Ignore Trump’s whining. It turns out U.S. manufacturing was surging all along

Posted on November 22, 2017 in Delivery System

NationalPost.com – Opinion – U.S. production has actually been increasing virtually non-stop since the 1970s
November 22, 2017.   PIERRE LEMIEUX

Despite what government planners seem to think, there is nothing sacred about the manufacturing industry. But there is something sacred about truth and facts. And the truth is that, contrary to so much political rhetoric, American manufacturing is not actually on the skids.

On November 10th, President Donald Trump griped in a speech in Vietnam that “jobs, factories, and industries were stripped out of the United States.” As shown on the chart nearby, U.S. real manufacturing production has been increasing virtually non-stop since the 1970s (where the data series begins). Recessions are the exception, and especially the Great Recession. From December 2007 to July 2009, manufacturing production dropped by nearly 20 per cent. But it has since recovered 97 per cent of those losses. Value added by manufacturing, which is equivalent to its contribution to GDP, has recovered even more.

It is true, though, that manufacturing employment has been on a downward trend for several decades, from its peak of more than 19 million employed in 1979 to about 12 million in 2016. (During that time, total employment in the American economy has grown from about 99 million to more than 151 million.) In proportion of employment, American manufacturing has dropped from 25 per cent in the early 1950s to eight per cent today.

Manufacturing employment has been on a downward trend for several decades

But that trend is not limited to the U.S. A recent study by economists David Autor and Anna Salomons shows that, between 1970 and 2007, in a database of 19 developed countries, the average (unweighted) employment share of manufacturing has dropped by more than 15 percentage points.

How can manufacturing output increase while employment is diminishing? The reason of course is the dramatic increase in labour productivity, due to technological progress and the increased efficiency of global supply chains. And how can real manufacturing output increase while its share in GDP is decreasing? The reason is that demand for services has grown faster than it has for physical objects, even though demand grew for both. Two-thirds of what people consume is now made of services — mainly education, health care, recreation and housing (which, whether rented or owned, is always measured as a service in GDP numbers).

Manufacturing has changed, especially in developed economies. The noisy, dirty shop of yesteryear has been largely replaced by engineers and highly trained technicians controlling machines by computer. Additive manufacturing (3D printing) is replacing some assembly lines.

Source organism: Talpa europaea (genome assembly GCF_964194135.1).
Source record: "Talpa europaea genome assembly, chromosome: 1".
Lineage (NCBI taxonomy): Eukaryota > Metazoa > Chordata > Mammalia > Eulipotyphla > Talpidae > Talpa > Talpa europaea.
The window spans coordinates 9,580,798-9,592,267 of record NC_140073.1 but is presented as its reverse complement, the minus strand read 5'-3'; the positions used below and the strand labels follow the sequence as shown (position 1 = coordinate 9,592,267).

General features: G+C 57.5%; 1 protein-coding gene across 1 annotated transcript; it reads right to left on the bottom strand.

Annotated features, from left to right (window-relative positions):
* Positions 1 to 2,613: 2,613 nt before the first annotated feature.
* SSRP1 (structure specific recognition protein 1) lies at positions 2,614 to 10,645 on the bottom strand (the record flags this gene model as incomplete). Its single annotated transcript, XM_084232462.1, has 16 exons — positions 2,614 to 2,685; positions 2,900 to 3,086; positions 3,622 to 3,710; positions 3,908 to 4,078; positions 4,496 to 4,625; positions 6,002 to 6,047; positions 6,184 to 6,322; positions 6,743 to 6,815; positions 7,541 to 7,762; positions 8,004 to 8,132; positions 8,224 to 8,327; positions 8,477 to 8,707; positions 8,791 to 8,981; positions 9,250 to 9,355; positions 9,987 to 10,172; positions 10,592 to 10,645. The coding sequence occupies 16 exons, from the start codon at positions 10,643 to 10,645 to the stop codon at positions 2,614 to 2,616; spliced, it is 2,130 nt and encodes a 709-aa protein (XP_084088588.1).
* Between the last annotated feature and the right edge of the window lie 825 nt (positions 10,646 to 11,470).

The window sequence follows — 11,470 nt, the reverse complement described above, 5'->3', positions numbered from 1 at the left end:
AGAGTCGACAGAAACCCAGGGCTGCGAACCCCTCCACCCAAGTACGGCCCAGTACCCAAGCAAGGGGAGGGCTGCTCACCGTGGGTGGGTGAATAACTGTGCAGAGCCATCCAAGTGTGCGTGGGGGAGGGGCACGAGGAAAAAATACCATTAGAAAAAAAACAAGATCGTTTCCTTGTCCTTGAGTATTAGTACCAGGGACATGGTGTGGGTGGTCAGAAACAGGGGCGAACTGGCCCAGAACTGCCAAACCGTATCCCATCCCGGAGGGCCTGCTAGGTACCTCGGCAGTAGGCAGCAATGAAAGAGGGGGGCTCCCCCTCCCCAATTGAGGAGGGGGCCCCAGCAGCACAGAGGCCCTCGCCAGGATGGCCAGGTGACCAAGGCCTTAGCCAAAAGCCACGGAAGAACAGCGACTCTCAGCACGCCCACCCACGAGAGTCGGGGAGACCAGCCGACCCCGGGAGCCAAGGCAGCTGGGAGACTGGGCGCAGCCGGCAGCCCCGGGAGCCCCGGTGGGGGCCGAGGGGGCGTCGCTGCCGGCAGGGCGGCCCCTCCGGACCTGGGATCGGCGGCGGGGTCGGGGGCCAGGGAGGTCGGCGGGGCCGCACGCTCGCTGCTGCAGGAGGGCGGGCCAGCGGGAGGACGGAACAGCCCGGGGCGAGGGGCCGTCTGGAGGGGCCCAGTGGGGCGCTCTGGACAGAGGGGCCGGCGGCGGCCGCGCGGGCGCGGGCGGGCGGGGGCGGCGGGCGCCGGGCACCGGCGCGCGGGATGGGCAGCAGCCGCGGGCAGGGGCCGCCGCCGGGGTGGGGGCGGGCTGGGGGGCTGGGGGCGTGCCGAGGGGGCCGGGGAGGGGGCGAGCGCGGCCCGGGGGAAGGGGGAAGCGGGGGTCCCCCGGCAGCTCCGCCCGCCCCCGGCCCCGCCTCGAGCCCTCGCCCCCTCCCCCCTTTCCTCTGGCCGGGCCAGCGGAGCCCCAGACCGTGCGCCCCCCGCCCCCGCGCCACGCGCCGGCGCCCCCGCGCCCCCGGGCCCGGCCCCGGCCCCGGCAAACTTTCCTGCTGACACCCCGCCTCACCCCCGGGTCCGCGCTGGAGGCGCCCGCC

At the same time, services that manufacturers might have provided themselves for their own factories — from logistics and marketing to cafeteria services — are now frequently outsourced to specialized firms, which separated many activities from the manufacturing sector where they once lived. When that shows up in the statistics, it fuels the perception that the manufacturing sector has shrunk. A paper by economists Andrew Bernard, Valerie Smeets, and Frederic Warzynski suggests that some manufacturing firms who have subcontracted their assembling processes have changed their methods so drastically that they may now no longer be classified in economic statistics as manufacturers, even if they are still in charge of all the conception, engineering, co-ordination, and distribution activities for their manufactured products.

Comparative advantage of countries has changed accordingly. Developing countries now have a comparative advantage in assembling components with a lot of unspecialized labour. This has become low-end manufacturing, but nobody complains (or should complain) as this specialization has allowed a large number of poor countries to escape poverty, a huge historical shift. The comparative advantage of rich countries has moved to high-end research and development, conception, design, engineering, complex manufacturing (such as 3D printing), logistics, and distribution.

South Carolina textile manufacturer Milliken & Co. provides an interesting example. Until the death of its founder Roger Milliken in 2010, the company was at the forefront of protectionism. It has now developed high-tech fabrics such as burn bandages, a fabric that snuffs out fires, and a cloth that turns into concrete when hosed down. The company has stopped its protectionist whining, with its cutting-edge products in demand worldwide.

Is manufacturing output going to plateau in America and other rich countries? No prophet can tell you that, but it has certainly been growing, not plunging, over the past several decades. The accompanying chart suggests that most of the post-recession rebound of manufacturing occurred under the Obama administration. Yet, nearly 20 per cent occurred in the few months since Trump took office. Of course, Trump has done virtually nothing policy-wise that could have caused this. The vibrant world economy is probably the main explanatory factor.

In fact, politicos and their armies of bureaucrats can do little to change the causes of the evolution of manufacturing. But they can do lot of damage by continuing to worship the noisy, smelly, unionized shops of the past.

Pierre Lemieux is an economist affiliated with the Department of Management Sciences of the Université du Québec en Outaouais. His forthcoming book on free trade will be published by the Mercatus Center at George Mason University. PL@pierrelemieux.com.


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